Reason #1: Stealing printer ink and selling it on eBay
We’ll start with the most ballsy effort. When I had just started my career at the Big 4 there was a quiet kid who one day got called into a partners office right by me, had a severe dressing down and was then escorted out of the office in tears.
No one had a clue what had happened, but it was obviously fairly bad. It turned out that the kid had a scam worked out whereby he’d tour the office picking up printer ink cartridges from the stationary cupboards and then list them for sale on eBay. He’d been doing it for a good few months apparently.
This wasn’t the best bit though. When the ink cartridges sold on eBay, he would take them from his stash and mail them from the work mail room. Yep, he was shipping out the stolen goods from the exact place he’d stolen them from. He was only caught when one of the facilities staff noticed a leaking envelope.
I don’t know what he was thinking, but you’ve got to give him credit for trying!
Reason #2: Taking questionable photographs on work cell
A work phone is for calling clients, A work phone is for storing your boarding pass for a work flight. A work phone is NOT for taking photos of your girlfriend. A work phone is DEFINITELY NOT for taking certain types of photos of your girlfriend and then leaving said photos on the main screen while unlocked in full view of a group of senior partners.
That guy amazingly wasn’t fired right away, but he didn’t last much longer. I think he died of embarrassment when the IT department sent an email to the entire office reminding them of the work phone policy, including “no use for personal or inappropriate photography.”
Reason #3: Sending the right instant message to the wrong person
Instant messenger is an amazing invention. It means you don’t have to get out of your seat for the entire day. And if you’re a manager you can boss around our team while you “review” Youtube videos.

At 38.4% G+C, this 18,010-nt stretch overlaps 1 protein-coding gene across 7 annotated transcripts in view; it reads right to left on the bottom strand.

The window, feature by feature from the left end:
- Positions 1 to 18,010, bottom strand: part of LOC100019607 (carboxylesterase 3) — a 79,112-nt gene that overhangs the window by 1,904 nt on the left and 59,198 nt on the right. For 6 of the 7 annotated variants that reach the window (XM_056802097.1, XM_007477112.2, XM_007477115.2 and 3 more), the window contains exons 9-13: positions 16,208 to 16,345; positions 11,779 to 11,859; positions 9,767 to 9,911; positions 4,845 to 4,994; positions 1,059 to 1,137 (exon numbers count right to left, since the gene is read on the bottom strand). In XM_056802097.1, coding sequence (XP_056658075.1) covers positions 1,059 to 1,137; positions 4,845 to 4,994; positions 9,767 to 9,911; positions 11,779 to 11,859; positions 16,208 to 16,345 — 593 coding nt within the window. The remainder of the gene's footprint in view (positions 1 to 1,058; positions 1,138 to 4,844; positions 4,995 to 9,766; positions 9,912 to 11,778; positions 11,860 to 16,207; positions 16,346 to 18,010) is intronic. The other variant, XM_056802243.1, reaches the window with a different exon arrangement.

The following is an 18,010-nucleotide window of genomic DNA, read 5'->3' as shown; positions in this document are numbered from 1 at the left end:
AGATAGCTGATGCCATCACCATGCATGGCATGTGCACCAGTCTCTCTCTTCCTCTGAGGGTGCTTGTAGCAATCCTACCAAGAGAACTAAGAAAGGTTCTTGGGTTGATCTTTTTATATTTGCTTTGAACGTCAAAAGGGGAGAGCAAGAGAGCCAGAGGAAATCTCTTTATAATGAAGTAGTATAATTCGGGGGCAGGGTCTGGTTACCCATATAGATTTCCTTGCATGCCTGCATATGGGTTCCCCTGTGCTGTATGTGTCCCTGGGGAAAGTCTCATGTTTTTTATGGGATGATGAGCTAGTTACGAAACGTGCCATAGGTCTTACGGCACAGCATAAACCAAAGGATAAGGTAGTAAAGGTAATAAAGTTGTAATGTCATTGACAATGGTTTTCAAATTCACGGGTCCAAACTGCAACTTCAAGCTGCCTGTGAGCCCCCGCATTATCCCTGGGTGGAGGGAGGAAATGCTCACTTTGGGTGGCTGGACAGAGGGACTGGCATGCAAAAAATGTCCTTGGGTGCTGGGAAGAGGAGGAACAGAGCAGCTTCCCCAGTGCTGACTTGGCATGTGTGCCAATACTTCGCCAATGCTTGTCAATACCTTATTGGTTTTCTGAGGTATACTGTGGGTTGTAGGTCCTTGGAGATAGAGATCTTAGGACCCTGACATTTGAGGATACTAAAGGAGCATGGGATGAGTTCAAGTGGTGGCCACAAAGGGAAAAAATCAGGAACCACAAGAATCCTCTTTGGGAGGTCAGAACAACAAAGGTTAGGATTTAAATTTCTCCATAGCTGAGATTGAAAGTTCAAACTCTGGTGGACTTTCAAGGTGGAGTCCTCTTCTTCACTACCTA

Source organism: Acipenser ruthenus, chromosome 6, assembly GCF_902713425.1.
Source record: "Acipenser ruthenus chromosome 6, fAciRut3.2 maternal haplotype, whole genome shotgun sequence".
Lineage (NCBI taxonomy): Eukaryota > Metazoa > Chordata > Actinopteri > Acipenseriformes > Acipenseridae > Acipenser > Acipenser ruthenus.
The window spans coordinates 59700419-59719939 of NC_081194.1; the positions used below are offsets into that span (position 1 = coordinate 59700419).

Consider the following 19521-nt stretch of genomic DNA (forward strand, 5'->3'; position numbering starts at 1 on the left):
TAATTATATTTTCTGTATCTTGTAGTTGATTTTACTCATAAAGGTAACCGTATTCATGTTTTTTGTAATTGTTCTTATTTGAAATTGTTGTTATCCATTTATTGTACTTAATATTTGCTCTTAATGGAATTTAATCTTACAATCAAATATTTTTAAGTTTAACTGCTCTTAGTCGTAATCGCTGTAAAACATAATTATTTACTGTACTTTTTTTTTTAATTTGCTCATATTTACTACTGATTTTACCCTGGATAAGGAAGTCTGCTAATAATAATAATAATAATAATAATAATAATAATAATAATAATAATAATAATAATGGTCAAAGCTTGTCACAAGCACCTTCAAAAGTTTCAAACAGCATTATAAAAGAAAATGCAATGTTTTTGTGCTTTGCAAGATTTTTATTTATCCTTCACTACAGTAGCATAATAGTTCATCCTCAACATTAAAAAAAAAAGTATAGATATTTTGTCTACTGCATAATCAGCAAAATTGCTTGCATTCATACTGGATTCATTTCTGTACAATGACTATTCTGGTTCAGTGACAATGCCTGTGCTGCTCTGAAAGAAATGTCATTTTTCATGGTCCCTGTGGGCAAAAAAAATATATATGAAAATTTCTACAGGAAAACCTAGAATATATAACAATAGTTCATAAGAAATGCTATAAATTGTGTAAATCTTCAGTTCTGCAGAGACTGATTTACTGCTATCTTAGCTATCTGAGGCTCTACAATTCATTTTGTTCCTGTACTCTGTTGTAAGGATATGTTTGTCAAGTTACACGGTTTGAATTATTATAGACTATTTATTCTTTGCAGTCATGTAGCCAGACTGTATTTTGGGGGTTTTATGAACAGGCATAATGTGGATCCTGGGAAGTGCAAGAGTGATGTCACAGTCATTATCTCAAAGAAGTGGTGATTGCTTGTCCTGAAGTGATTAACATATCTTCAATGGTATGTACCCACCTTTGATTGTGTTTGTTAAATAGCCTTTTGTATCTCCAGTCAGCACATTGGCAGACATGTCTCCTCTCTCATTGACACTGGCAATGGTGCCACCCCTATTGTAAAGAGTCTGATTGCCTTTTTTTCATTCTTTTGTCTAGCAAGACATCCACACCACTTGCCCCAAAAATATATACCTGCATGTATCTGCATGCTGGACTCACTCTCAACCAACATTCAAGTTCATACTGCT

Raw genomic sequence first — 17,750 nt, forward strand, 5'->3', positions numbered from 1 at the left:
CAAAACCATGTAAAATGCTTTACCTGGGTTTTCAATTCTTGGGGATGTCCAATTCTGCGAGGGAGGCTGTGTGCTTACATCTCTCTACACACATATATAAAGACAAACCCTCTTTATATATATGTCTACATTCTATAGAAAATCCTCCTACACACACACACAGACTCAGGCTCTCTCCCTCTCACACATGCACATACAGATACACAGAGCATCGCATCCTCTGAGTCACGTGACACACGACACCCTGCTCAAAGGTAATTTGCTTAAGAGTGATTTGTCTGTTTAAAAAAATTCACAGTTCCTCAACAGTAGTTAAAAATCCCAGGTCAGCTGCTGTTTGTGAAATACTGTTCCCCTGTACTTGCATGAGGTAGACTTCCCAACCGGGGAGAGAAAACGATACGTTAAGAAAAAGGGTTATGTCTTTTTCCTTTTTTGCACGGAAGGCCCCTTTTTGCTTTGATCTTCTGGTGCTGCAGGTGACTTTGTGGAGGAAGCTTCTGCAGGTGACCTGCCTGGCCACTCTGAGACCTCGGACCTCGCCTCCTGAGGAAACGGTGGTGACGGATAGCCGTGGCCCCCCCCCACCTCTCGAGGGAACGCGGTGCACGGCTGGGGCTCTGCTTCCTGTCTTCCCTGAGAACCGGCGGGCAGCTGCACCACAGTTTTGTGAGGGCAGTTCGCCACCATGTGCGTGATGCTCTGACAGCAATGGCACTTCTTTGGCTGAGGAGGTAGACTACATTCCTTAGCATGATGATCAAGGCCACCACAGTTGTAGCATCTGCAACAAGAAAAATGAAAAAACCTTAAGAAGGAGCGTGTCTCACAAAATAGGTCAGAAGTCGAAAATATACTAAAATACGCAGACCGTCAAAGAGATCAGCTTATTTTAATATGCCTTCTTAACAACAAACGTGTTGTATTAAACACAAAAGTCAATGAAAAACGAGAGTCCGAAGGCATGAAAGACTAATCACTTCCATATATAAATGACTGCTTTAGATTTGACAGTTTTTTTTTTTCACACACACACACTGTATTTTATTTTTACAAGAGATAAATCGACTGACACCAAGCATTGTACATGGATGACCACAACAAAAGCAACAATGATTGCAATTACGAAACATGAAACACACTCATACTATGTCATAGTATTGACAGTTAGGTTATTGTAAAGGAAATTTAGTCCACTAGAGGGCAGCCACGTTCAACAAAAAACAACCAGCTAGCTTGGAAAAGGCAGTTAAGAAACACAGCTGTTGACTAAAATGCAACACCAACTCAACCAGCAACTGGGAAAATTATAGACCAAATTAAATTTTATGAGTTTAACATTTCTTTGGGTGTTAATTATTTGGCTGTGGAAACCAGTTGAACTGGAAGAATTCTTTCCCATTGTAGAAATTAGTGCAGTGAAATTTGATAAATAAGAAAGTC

It is also a recipe for disaster.
It is VERY common to accidentally message the wrong person. Particularly when you are intently thinking about them. I even did it once. When I was a consultant I accidentally messaged the manager sitting near me and said “[manager] sounds so annoying on the phone”. I was horrified when I noticed. Luckily she took it with good grace and we laughed about it!
What isn’t a good approach, however, is doing the same thing to a partner. A particularly bad approach is messaging a partner with detailed reasoning about why you hate them. It doesn’t go down well.
Reason #4: Facebook
Facebook is 10 years old. Crazy, right? What’s even more crazy is that people so often forget that everyone can see what they are posting.
Going on vacation? Great! Good for you. Going on vacation and skipping work? Questionable. Going on vacation and posting loads of photos with the comment “Can’t believe I am supposed to be in work! Sun is fun.” Sun is fun? That made me laugh. What also made me laugh was the fact that 90% of our office was friends on Facebook with this person.
One performance review later and they were no longer there.
Reason #5: Client Love
Now this one is more of a warning. Love is great, we all agree with that. So is client independence, that’s also great (in a less romantic, more corruption-busting way). Unfortunately those two things can’t go together.
What happens when two consultants hit it off and get together and eventually get married? That’s fine. What happens when one of the consultants leaves the Big 4 and later in life becomes CFO of the largest audit client for the office in which the other consultant is on partner track? Bad things happen, that’s what. Regulators get involved, it’s not pretty. Luckily in this case marriage was stronger than career and the partner-track half moved on.
So when you’ve been working 80 hours a week and you have an eye for the new consultant, just ask yourself whether you want to become partner one day!
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